The years were falling over like ducks in a shooting gallery, and it seemed to Mr Bridge that he had scarcely taken aim at one when it disappeared. Now another year was all but gone. However, it had been a good year. He was not dissatisfied. He had worked hard, harder than most men…He was acquiring more than he needed, quite a lot more. And yet most important was the happiness he sensed around him. He believed that his wife was happy and the children also, and because of this he felt their happiness within himself. [ch. 25]

This typifies Connell’s method in both novels. In something approaching free indirect style we seem to hear Mr Bridge’s voice or thoughts here, mediated through an almost effaced narrator. The opening sentence there is perhaps free indirect thought: it’s Mr Bridge’s syntax and idiom, with the clichéd image reflecting his limited cognitive/emotional range. He demonstrates his sadly deluded belief that material comfort equates with emotional fulfilment.  In the final sentence of this extract the narrator’s perspective shifts: no doubt Mr Bridge did complacently believe in his wife’s happiness, but the syntax now reflects his doubts about this conviction, and there’s the ironic gap between his own view and that of the reader that we noted in Mrs Bridge. That closing sentence demonstrates his inability to feel deeply or express the feelings he does have: his happiness is vicarious. This is his problem throughout the novel.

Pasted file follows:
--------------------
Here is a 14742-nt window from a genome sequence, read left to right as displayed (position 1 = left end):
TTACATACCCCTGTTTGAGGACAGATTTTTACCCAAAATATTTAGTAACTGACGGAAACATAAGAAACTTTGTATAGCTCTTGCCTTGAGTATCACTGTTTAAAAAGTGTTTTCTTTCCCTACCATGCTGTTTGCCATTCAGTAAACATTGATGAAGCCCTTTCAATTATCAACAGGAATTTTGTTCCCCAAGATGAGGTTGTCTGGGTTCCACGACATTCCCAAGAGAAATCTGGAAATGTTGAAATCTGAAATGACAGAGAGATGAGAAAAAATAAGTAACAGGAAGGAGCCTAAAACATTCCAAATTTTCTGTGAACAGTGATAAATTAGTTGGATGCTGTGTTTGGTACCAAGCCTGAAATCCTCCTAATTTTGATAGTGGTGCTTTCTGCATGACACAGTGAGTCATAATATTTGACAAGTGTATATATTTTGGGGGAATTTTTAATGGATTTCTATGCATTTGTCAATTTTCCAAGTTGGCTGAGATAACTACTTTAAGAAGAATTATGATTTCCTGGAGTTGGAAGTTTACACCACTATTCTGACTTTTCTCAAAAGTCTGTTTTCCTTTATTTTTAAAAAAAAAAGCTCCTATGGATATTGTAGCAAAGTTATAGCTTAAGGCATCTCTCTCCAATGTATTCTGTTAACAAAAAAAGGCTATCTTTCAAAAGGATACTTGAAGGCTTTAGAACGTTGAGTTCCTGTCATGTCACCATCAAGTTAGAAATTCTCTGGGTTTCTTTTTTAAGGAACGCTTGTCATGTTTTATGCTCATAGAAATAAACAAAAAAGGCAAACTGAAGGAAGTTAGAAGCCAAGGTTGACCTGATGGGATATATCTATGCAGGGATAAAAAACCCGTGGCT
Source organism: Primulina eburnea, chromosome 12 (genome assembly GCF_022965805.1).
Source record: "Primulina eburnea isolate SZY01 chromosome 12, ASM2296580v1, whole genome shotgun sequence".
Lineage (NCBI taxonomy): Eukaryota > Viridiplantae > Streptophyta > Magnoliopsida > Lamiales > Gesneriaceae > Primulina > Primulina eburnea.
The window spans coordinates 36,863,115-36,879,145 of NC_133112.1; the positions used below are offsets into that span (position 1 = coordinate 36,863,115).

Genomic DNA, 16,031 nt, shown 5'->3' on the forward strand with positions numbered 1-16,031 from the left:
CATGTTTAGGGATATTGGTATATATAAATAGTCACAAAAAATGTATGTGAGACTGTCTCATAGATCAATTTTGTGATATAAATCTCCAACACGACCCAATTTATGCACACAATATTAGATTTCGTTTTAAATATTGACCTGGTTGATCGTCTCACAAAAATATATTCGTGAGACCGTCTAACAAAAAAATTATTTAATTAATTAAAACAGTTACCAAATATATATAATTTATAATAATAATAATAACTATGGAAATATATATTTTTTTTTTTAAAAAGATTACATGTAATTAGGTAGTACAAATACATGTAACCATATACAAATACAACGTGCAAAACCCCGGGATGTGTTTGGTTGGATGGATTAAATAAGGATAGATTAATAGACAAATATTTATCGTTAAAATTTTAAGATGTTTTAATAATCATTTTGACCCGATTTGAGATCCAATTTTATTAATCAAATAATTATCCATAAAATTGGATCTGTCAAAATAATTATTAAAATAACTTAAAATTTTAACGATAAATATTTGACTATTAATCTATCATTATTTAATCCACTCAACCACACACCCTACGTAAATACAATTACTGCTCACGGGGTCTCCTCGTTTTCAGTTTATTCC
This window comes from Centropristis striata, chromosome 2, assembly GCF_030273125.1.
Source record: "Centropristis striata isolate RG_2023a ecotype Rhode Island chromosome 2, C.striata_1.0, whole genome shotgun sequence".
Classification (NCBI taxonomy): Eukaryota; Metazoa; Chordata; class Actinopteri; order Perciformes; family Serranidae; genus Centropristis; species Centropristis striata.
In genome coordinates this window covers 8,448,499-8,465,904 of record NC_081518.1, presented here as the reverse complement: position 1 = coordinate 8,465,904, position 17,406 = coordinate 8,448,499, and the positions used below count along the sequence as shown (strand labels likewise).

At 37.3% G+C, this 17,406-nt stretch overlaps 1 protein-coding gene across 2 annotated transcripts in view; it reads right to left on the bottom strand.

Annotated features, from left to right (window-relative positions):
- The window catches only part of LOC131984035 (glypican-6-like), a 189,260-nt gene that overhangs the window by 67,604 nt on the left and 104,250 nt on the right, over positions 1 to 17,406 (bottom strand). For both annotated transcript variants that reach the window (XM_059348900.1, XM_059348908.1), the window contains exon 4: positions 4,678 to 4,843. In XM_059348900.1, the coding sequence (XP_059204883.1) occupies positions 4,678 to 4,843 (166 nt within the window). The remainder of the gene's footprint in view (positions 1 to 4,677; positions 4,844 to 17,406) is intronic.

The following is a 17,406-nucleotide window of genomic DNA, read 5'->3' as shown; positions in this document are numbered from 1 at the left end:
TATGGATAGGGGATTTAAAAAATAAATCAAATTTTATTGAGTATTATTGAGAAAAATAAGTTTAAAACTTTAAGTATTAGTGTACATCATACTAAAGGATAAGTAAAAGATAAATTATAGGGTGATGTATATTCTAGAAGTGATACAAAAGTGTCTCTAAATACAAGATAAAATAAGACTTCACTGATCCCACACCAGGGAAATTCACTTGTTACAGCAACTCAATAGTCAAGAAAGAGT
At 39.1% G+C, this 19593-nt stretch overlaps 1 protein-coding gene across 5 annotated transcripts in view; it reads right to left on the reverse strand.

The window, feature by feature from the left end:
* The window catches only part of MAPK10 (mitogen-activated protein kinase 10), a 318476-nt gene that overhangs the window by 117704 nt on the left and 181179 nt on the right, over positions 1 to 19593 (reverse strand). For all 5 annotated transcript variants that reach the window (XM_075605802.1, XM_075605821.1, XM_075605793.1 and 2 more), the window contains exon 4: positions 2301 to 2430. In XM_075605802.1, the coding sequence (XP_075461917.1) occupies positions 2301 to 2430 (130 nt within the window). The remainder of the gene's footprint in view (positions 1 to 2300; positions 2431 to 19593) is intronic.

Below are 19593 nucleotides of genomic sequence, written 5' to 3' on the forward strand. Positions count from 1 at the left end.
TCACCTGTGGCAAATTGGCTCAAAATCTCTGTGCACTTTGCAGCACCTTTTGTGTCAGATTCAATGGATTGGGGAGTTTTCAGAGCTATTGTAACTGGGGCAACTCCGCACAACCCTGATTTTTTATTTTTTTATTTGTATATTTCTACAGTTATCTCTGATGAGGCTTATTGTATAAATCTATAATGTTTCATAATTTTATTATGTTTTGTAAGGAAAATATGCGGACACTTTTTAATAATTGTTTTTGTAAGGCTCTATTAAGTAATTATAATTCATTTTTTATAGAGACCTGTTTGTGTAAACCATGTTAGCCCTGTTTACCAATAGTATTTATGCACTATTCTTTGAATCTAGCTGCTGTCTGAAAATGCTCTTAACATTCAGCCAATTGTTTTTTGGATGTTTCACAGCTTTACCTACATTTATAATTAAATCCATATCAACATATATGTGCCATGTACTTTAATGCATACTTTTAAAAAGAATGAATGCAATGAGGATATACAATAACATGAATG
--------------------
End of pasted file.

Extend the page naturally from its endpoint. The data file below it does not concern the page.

The opening chapter primes us for this paradox. On one level he genuinely loves his wife:

Often he thought: My life did not begin until I knew her. She would like to hear this, he was sure, but he did not know how to tell her…he could think of nothing appropriate.

 

So the years passed…and eventually Mr Bridge decided that his wife should expect nothing more of him. After all, he was an attorney rather than a poet; he could never pretend to be what he was not.

Once again Connell’s narrative focus here is on Mr Bridge’s thoughts, and his reluctance to understand or transcend his emotional torpor. When his wife has one of her periodic, and to him, inexplicable meltdowns, in a chapter called ‘You don’t love me’, she insists out of the blue on a divorce. ‘My life has been spent waiting on you and the children. None of you has been aware of me, but that’s all right. I realize you’ve written me off.’

The chapter closes with another visit inside Mr Bridge’s mind:

She never explained what he had done wrong, and after thinking quite a lot about this incomprehensible fit of hysteria he decided the best procedure was to ignore it.